Tough year for tulip grower

Children remove tulip heads at Grove Bush, near Invercargill. Photos by Allison Rudd.
Children remove tulip heads at Grove Bush, near Invercargill. Photos by Allison Rudd.
Production manager John van Eeden with a field of unusual peony tulips.
Production manager John van Eeden with a field of unusual peony tulips.
Philip van Eeden
Philip van Eeden
A lone white tulip in a sea of orange.
A lone white tulip in a sea of orange.
Yellow tulips under a big Southland sky.
Yellow tulips under a big Southland sky.

Spring brings magnificent swathes of colour to Southland as hundreds of hectares of tulips bloom. But for tulip producers, the flowers are a byproduct and the real value of the plant lies in its bulb. Reporter Allison Rudd talks to one of the van Eeden family about the changing industry.

For many decades, van Eeden Tulips was the only tulip bulb producer in New Zealand of any significance.

For 45 years, it supplied most of the bulbs grown by commercial flower growers, home gardeners and council parks and reserves departments, before branching out into exports in the late 1990s.

It still produces about 14 million bulbs annually from about 25ha of plants, exporting about one-third to the Netherlands and one-third to the United States and selling the remainder in this country.

But a relatively sudden shift in the industry has seen van Eeden Tulips slide from being the largest producer in the country to the smallest.

Sales and administration manager Philip van Eeden is one of four brothers employed fulltime in the business started by their father Jacques. He said rival companies began establishing themselves in the South - the only part of the country suitable for large-scale tulip production - about 20 years ago.

The first was Tulip International and its successor Global Bulbs, based at Tapanui, both of which are now in receivership. Some of Tulip International's staff moved to Edendale 13 years ago and established a New Zealand branch for the major Dutch producer Triflor.

Those growers ''did not tread on each other's toes'', Mr van Eeden said, but respected each other's businesses.

But the competition got tougher about three years ago with the arrival of several more Dutch companies leasing large tracts of land for significant crops.

Flowering plants are sensitive. Trying to get a northern hemisphere bulb to flower outside of its normal growing season only confused the plant and perfect blooms might not result, hence the strong demand for the southern hemisphere bulbs, he said.

''It's all about money. We grow good bulbs here and the major Dutch companies want to get in on that.''

Mr van Eeden said there were three growers in Southland a decade ago, with an estimated 100ha of tulips. By this year, that had increased to six growers and about 200-250ha of tulips.

Most of the growing happens in southern Southland, but a cluster of Dutch companies has also set up an operation at Balfour in Northern Southland.

The past year had been particularly difficult for van Eedens, Mr van Eeden said, although the company had not lost any of its loyal clients.

''We've got our own little niche market and our favourite end users.''

Triflor general manager Rudi Verplancke said Triflor exported about 45 million bulbs annually, mostly to the US and Canada. Its production had increased from 10ha to 80ha over the past decade and would probably rise to 90ha within the next few years.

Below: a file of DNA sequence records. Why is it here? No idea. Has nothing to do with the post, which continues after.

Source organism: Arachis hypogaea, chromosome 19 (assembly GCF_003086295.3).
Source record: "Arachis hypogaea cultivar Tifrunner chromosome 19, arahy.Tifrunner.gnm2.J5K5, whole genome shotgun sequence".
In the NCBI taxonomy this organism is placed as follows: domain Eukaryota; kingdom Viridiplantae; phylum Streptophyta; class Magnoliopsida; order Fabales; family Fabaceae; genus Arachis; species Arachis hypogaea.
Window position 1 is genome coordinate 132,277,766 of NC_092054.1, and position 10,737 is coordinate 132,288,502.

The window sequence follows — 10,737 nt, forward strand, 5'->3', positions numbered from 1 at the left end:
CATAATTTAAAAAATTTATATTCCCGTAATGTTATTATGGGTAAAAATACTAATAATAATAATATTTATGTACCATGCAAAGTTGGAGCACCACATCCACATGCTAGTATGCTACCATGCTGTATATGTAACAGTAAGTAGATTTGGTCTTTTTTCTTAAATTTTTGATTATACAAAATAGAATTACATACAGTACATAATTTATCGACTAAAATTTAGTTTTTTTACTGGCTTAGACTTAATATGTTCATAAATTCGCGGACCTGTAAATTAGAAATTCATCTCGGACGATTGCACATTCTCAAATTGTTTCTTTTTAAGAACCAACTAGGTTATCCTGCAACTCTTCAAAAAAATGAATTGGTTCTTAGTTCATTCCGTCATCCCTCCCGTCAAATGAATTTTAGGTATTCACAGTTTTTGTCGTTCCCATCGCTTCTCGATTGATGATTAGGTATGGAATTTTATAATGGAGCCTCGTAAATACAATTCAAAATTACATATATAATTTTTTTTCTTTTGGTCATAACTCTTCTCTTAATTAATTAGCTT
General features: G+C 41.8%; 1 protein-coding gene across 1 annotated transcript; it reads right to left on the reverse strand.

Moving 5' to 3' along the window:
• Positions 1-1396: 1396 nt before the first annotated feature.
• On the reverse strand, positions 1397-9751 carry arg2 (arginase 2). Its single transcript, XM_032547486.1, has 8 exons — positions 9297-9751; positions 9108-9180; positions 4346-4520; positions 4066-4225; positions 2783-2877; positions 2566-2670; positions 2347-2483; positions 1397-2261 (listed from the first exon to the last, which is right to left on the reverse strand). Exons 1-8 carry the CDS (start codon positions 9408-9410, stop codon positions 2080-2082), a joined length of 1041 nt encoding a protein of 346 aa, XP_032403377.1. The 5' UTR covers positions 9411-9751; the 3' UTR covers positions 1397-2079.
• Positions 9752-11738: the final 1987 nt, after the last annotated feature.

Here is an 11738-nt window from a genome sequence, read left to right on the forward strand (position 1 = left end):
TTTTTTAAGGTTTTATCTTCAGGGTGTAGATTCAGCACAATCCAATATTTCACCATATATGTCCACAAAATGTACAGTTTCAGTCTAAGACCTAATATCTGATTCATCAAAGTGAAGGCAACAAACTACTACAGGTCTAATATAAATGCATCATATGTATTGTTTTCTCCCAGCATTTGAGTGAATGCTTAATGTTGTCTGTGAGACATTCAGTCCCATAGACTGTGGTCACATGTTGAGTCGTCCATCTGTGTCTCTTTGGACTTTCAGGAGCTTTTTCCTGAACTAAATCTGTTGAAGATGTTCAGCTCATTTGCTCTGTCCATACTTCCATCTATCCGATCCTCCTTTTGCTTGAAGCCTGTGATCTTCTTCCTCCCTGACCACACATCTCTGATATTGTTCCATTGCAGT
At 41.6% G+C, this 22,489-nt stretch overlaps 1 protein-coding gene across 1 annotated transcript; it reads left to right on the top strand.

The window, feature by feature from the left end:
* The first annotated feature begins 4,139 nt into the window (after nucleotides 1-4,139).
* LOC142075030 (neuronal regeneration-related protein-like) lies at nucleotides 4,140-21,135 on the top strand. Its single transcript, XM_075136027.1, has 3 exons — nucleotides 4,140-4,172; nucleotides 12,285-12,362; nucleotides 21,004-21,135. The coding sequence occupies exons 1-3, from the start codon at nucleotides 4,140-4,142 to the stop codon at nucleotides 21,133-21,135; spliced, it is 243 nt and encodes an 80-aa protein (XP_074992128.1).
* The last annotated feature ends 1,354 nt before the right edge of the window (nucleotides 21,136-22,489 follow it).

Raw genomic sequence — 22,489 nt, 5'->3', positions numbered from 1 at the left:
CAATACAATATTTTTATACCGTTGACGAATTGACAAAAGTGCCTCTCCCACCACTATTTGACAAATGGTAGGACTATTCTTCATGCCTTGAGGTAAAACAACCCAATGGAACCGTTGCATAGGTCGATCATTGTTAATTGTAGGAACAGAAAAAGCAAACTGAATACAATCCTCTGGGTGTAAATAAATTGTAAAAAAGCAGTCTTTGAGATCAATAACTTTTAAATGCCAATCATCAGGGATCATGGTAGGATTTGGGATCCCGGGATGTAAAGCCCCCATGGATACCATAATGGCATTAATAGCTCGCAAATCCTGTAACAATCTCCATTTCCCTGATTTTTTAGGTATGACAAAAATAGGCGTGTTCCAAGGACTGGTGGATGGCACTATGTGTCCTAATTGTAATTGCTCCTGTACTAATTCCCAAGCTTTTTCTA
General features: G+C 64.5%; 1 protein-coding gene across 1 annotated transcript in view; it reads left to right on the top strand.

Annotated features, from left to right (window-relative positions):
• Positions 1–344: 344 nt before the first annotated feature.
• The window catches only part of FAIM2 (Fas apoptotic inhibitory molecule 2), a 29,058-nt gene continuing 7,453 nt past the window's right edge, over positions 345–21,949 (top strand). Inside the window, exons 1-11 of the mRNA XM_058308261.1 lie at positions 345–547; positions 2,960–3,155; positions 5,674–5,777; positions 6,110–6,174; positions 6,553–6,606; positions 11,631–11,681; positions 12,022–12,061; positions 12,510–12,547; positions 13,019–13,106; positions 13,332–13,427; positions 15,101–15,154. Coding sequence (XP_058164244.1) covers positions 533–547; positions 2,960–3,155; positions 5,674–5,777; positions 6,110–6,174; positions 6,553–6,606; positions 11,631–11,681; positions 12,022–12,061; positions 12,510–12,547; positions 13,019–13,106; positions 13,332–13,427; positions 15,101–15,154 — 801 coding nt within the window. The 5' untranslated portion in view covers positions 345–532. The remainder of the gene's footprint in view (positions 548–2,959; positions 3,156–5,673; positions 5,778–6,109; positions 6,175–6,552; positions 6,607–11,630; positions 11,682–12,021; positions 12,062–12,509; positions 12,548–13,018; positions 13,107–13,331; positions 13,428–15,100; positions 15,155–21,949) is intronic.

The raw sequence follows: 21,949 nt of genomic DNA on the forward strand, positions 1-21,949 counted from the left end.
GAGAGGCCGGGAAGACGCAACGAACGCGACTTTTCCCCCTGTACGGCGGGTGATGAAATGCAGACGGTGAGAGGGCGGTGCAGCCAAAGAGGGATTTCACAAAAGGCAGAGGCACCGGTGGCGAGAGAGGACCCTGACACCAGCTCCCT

The newer companies were at present supplying their parent companies in the Netherlands, Mr Verplancke said, but added he would not like to see too many more companies establishing presences here.

''It's all right at the moment because they are not selling in the same markets we are. But it could be a different story if prices for Dutch bulbs drop and they try and dump bulbs on the US market.''

Mr van Eeden said he and his brothers became involved in the family business from an early age.

All except Eric are still involved fulltime. Each has their own responsibilities - Michael processing and production, Peter mechanical matters and harvesting, Philip administration and sales, and John production management. Eric, an accountant, does the books.

But Mr van Eeden said he and his brothers might be the last van Eedens in the business, both here and in the Netherlands, as none of the next generation looked likely to become involved.

''The three boys are not interested, and I wouldn't encourage the girls - and there are a swag of them.

''The hours are long and it is a very physical industry.

''And with the competition, it is a very hard business to be in now.''

Back in the Netherlands, his cousins, uncles and great-uncles and their business partners had also ''called it a day'', he said. None were growing commercially now, although one of his cousins operated a tulip museum in Amsterdam.


The lifecycle of a Southland tulip
April/May:
Bulbs planted.
September: Plants begin to grow.
October/November: Flowers bloom. After a few weeks, flowers removed and discarded to acelerate bulb growth.
January/February: Bulbs harvested, washed, dried and graded. Main bulb retained for sale or export. Smaller bulbs growing around the edge of main bulb, known as offsets, removed and kept for replanting. Bulbs exported to overseas markets, mainly the Netherlands, the United States and Canada in refrigerated containers.
April/May: Bulbs planted by northern hemisphere flower growers. Bulbs kept frozen until about September/October, or a month before growers want blooms. Bulbs then transferred to greenhouses to produce cut flowers to sell during northern hemisphere winter.


- allison.rudd@alliedpress.co.nz

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